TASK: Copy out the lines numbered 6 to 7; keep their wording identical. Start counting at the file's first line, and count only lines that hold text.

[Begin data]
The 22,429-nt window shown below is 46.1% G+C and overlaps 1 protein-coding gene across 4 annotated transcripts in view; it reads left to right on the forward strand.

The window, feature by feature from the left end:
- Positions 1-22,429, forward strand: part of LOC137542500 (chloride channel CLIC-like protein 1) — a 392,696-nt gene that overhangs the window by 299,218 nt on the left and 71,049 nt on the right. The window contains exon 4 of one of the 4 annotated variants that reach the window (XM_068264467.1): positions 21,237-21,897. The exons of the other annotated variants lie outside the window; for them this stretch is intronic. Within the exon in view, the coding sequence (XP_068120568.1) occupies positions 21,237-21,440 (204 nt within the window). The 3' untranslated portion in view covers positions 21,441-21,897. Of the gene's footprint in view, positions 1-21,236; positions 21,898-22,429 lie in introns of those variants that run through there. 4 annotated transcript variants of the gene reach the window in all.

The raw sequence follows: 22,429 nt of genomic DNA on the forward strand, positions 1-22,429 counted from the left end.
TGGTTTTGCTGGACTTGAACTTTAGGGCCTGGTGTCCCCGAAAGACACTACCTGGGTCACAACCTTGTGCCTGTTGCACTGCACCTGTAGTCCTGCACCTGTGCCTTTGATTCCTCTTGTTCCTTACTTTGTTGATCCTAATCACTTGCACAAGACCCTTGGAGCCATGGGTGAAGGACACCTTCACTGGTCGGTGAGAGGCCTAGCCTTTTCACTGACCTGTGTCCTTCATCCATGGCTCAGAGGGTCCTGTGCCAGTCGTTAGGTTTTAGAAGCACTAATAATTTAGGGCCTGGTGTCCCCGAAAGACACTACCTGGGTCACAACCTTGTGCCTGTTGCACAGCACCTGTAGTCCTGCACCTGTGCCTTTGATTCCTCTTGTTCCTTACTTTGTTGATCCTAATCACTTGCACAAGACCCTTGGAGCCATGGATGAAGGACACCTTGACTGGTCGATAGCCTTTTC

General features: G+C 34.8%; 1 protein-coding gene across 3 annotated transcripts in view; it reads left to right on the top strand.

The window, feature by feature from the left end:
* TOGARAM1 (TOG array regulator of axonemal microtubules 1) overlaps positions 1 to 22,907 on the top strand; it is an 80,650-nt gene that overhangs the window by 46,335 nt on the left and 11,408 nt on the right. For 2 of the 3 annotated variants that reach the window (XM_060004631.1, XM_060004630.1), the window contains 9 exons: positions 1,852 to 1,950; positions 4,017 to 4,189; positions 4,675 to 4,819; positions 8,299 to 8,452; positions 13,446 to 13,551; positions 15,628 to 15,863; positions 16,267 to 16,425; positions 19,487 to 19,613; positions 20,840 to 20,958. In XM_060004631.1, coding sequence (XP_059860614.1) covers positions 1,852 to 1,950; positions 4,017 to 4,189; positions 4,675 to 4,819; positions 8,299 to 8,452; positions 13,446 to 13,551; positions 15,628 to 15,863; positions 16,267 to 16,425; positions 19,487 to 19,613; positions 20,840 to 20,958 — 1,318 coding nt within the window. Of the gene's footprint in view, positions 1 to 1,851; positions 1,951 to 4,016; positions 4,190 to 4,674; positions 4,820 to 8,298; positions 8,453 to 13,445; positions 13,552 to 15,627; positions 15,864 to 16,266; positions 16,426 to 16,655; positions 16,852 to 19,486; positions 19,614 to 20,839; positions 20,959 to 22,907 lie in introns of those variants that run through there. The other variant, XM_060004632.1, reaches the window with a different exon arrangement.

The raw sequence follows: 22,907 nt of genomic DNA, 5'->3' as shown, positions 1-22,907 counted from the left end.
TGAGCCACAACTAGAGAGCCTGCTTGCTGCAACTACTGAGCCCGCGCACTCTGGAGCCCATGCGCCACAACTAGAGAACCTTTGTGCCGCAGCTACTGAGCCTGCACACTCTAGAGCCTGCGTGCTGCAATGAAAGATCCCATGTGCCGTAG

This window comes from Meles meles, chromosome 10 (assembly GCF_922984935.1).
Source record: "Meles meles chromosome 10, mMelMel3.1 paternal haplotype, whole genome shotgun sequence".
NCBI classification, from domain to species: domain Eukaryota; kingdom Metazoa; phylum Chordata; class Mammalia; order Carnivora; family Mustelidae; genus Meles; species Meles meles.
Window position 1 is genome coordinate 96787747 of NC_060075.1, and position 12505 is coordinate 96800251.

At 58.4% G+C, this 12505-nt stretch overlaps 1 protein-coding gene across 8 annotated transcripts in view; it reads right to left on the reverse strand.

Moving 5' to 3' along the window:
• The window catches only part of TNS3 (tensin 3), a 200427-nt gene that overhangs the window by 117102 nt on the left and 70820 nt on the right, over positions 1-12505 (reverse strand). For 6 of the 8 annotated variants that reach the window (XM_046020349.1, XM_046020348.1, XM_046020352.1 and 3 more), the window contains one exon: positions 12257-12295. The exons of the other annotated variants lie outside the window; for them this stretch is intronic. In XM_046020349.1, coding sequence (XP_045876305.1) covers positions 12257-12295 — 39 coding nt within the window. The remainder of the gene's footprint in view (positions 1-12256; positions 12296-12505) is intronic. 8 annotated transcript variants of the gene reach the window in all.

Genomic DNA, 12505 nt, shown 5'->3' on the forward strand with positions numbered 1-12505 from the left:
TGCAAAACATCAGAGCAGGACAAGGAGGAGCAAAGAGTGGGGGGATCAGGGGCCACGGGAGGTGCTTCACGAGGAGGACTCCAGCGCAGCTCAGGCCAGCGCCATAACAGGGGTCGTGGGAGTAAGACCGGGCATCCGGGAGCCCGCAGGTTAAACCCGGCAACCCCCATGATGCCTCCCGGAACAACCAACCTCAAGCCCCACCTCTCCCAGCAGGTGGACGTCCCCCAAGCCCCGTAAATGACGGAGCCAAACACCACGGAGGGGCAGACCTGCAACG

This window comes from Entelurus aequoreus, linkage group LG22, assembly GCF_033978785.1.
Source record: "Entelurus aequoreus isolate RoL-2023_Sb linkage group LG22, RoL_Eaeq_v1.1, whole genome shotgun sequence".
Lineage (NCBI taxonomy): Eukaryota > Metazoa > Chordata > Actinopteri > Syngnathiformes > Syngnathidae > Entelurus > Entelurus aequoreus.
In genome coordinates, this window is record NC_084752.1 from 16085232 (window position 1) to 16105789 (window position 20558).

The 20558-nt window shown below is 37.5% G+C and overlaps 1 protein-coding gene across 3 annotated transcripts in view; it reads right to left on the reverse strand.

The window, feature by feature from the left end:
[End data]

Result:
General features: G+C 34.8%; 1 protein-coding gene across 3 annotated transcripts in view; it reads left to right on the top strand.

The window, feature by feature from the left end: